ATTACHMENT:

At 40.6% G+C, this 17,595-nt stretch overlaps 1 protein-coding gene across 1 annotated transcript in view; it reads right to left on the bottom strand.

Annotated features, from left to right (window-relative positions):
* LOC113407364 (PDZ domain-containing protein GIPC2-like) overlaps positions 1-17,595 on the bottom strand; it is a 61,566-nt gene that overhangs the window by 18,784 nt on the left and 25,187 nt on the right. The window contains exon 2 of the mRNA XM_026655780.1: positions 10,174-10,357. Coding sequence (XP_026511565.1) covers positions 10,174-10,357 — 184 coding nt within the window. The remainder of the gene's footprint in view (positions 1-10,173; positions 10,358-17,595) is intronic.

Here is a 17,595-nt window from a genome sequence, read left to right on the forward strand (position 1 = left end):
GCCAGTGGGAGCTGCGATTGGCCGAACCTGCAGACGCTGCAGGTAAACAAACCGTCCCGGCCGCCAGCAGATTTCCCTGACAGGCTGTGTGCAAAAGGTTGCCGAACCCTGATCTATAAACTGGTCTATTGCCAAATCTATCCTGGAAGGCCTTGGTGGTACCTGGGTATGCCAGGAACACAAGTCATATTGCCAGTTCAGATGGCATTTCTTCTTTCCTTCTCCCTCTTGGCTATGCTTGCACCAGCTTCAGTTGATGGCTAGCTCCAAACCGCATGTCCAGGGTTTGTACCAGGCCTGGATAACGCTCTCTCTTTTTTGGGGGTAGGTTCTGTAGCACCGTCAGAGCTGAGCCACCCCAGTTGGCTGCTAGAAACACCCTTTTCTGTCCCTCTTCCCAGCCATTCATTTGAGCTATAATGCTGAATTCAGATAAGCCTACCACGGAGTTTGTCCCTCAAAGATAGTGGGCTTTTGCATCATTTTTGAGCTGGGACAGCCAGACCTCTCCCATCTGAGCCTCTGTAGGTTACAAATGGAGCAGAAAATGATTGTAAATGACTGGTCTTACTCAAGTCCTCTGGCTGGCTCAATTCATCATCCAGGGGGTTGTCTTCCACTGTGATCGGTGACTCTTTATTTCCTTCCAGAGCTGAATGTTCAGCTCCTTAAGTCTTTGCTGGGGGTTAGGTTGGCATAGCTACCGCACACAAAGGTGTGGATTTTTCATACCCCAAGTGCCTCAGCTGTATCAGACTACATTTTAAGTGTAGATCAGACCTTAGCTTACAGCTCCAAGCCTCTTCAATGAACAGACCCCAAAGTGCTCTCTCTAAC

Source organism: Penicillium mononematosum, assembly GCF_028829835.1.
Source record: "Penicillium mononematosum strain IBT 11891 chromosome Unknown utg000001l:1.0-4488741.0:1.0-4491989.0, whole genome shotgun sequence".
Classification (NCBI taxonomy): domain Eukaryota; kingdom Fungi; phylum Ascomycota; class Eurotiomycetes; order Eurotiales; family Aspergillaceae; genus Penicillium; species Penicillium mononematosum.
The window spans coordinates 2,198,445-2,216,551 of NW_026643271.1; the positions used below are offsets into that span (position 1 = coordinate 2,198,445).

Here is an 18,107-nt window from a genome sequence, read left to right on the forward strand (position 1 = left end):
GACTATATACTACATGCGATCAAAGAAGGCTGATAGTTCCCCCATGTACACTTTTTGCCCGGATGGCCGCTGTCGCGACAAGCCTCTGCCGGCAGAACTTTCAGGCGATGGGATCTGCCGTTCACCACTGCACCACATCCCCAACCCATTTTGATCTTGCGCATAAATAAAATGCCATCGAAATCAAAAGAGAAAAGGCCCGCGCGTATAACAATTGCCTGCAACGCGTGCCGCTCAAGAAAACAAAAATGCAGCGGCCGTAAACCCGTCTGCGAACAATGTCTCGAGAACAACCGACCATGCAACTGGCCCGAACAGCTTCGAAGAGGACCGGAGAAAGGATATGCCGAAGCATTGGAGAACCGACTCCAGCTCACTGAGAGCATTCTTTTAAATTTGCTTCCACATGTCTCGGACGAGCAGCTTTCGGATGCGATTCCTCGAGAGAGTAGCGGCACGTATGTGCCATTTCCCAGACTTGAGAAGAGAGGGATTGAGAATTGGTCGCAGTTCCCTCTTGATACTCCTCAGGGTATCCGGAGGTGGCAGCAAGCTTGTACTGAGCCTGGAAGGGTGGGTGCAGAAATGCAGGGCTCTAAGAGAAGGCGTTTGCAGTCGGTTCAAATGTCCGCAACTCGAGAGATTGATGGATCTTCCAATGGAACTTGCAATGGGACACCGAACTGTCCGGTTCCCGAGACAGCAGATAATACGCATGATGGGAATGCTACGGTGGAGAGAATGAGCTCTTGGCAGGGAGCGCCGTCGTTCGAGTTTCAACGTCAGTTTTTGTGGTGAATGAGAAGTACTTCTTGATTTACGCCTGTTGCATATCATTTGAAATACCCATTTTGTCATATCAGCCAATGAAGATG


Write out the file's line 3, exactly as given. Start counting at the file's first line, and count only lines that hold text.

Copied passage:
* LOC113407364 (PDZ domain-containing protein GIPC2-like) overlaps positions 1-17,595 on the bottom strand; it is a 61,566-nt gene that overhangs the window by 18,784 nt on the left and 25,187 nt on the right. The window contains exon 2 of the mRNA XM_026655780.1: positions 10,174-10,357. Coding sequence (XP_026511565.1) covers positions 10,174-10,357 — 184 coding nt within the window. The remainder of the gene's footprint in view (positions 1-10,173; positions 10,358-17,595) is intronic.